The Devils swept the Rangers in the first round of the playoffs but then were ambushed by the Carolina Hurricanes in the next round. After dropping the opener 6–0, New Jersey suffered two heartbreaking losses to go down three games to none. The Hurricanes finished off the Devils in five games. Zach contributed a goal and two assists in nine postseason appearances.

New Jersey setled on a new coach, Claude Julien, in 2006-07, and he looked for Zach to get off to a fast start. He obliged by scoring 26 seconds into the team’s opening game. It was the start to a solid season that saw Zach score 31 goals and dish out 31 assists. During the All-Star break, he skated in the YoungStars Game and was named the contest’s MVP. New Jersey, meanwhile, picked up the pace when the regular season resume. The Devils repeated as division champs with 107 points—second-most in the Eastern Conference.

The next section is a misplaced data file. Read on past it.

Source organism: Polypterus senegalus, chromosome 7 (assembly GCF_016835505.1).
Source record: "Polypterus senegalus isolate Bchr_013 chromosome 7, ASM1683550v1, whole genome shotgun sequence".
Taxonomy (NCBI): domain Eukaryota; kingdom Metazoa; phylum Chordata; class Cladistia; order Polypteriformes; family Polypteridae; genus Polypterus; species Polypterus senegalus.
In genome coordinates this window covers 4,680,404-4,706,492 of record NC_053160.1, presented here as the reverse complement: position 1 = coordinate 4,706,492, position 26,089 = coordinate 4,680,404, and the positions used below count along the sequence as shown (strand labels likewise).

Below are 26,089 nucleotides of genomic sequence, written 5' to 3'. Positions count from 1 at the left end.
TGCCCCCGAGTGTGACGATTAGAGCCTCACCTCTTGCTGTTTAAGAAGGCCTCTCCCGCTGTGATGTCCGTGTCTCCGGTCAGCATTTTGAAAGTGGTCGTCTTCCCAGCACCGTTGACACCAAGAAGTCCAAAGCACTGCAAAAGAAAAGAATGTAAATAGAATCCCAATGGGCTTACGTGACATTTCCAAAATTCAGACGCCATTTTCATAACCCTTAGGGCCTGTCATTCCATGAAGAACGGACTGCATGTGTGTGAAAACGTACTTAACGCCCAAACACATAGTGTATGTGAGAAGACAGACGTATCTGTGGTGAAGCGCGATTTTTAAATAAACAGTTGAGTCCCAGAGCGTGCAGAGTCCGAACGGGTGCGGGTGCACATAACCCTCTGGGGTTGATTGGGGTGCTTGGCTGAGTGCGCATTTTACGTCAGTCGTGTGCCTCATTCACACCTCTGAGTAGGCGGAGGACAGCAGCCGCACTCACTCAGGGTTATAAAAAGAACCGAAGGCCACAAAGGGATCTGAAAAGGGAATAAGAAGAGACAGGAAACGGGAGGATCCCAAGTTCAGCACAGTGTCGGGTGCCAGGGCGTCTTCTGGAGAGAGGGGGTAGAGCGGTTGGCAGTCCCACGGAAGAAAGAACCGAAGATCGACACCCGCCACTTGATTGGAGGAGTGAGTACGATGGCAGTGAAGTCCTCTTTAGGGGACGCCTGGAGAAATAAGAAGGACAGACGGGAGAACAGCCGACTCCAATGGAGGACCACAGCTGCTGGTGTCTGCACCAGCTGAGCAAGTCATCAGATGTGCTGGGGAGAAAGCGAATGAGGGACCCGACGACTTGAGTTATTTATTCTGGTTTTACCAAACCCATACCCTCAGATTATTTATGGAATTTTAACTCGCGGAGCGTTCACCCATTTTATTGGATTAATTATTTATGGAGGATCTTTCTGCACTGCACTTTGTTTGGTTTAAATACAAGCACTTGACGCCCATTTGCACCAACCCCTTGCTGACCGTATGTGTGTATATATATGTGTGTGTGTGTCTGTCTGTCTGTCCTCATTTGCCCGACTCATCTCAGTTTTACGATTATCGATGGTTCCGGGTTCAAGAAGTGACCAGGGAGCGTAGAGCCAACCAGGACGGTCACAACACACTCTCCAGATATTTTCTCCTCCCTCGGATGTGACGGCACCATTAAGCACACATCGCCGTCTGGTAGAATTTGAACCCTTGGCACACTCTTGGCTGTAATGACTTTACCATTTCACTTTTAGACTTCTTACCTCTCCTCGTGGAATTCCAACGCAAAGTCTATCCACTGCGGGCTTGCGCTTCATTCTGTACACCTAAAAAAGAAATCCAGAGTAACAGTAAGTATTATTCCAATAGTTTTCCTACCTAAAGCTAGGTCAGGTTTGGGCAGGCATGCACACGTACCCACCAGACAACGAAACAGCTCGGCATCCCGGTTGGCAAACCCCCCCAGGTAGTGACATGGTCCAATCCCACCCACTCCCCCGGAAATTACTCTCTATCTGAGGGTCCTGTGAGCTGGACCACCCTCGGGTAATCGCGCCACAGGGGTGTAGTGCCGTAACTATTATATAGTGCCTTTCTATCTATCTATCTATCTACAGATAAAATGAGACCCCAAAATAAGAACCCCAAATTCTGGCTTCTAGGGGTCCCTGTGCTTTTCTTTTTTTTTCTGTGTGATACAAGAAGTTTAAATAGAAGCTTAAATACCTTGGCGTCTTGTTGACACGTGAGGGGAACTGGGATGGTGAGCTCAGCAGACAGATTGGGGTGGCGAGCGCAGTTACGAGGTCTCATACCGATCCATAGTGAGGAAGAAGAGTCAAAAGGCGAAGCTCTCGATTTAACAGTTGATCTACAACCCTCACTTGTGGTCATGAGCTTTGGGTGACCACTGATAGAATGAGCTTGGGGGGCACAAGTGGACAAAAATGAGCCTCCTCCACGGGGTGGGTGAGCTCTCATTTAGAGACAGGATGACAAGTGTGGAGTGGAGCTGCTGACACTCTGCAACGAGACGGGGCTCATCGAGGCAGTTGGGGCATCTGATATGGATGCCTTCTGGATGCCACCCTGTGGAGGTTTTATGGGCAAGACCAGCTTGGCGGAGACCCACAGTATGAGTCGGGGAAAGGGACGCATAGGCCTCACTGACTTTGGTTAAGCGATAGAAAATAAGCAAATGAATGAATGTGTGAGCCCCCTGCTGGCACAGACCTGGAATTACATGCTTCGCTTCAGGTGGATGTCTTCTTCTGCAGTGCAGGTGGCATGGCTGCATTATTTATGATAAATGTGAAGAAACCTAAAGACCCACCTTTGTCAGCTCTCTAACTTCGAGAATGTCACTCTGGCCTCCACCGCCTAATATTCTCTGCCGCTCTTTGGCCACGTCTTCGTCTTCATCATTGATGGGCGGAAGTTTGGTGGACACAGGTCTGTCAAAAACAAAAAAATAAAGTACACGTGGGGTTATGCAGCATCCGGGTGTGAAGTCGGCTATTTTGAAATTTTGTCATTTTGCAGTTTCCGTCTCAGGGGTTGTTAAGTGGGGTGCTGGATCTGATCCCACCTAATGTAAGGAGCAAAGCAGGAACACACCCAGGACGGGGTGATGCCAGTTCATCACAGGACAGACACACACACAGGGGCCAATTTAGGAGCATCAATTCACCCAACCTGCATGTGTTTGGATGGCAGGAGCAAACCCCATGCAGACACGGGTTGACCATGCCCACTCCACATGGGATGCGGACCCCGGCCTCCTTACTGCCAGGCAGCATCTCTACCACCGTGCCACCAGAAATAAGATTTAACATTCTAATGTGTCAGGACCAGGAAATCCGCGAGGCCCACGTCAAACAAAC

Despite the team’s good play, Lamoriello fired Julien with just a few games to go in the season and stepped behind the bench for the playoffs. It looked like a smart move in the opening round, when the Devils defeated the Tampa Bay Lighting in six games. Zach was one of the stars for New Jersey, scoring a pair in the opener and two more in a pivotal Game 4 overtime win that turned the series around.

The Devils, however, stumbled in the second round again, losing to the less-talented Ottawa Senators. Zach scored in Game 1 and was shut out the rest of the way. All five games in the series were close, but the Senators took four of them to send the Devils packing.